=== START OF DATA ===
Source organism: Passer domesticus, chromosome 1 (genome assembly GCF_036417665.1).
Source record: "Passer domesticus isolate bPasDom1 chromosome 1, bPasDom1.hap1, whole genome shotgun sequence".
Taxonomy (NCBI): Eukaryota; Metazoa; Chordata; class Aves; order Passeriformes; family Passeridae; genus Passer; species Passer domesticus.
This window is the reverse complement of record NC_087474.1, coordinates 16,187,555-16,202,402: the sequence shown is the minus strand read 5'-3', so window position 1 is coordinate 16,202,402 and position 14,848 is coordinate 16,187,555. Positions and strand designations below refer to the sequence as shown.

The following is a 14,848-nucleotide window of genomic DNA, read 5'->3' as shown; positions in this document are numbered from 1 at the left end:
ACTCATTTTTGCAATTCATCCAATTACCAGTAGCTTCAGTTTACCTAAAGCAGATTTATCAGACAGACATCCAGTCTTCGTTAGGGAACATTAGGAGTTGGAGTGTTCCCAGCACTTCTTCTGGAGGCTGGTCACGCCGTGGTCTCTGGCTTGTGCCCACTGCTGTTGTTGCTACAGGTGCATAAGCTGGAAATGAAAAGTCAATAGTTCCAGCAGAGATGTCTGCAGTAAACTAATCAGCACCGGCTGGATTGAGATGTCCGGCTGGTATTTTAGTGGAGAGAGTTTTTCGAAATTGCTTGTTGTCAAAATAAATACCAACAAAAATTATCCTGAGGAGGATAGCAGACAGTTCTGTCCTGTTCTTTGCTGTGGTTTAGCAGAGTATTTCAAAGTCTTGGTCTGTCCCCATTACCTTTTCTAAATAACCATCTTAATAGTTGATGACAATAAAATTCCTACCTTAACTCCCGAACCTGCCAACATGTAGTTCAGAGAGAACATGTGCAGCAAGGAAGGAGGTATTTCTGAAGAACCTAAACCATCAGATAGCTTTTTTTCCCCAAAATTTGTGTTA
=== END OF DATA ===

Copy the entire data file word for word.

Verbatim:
Source organism: Passer domesticus, chromosome 1 (genome assembly GCF_036417665.1).
Source record: "Passer domesticus isolate bPasDom1 chromosome 1, bPasDom1.hap1, whole genome shotgun sequence".
Taxonomy (NCBI): Eukaryota; Metazoa; Chordata; class Aves; order Passeriformes; family Passeridae; genus Passer; species Passer domesticus.
This window is the reverse complement of record NC_087474.1, coordinates 16,187,555-16,202,402: the sequence shown is the minus strand read 5'-3', so window position 1 is coordinate 16,202,402 and position 14,848 is coordinate 16,187,555. Positions and strand designations below refer to the sequence as shown.

The following is a 14,848-nucleotide window of genomic DNA, read 5'->3' as shown; positions in this document are numbered from 1 at the left end:
ACTCATTTTTGCAATTCATCCAATTACCAGTAGCTTCAGTTTACCTAAAGCAGATTTATCAGACAGACATCCAGTCTTCGTTAGGGAACATTAGGAGTTGGAGTGTTCCCAGCACTTCTTCTGGAGGCTGGTCACGCCGTGGTCTCTGGCTTGTGCCCACTGCTGTTGTTGCTACAGGTGCATAAGCTGGAAATGAAAAGTCAATAGTTCCAGCAGAGATGTCTGCAGTAAACTAATCAGCACCGGCTGGATTGAGATGTCCGGCTGGTATTTTAGTGGAGAGAGTTTTTCGAAATTGCTTGTTGTCAAAATAAATACCAACAAAAATTATCCTGAGGAGGATAGCAGACAGTTCTGTCCTGTTCTTTGCTGTGGTTTAGCAGAGTATTTCAAAGTCTTGGTCTGTCCCCATTACCTTTTCTAAATAACCATCTTAATAGTTGATGACAATAAAATTCCTACCTTAACTCCCGAACCTGCCAACATGTAGTTCAGAGAGAACATGTGCAGCAAGGAAGGAGGTATTTCTGAAGAACCTAAACCATCAGATAGCTTTTTTTCCCCAAAATTTGTGTTA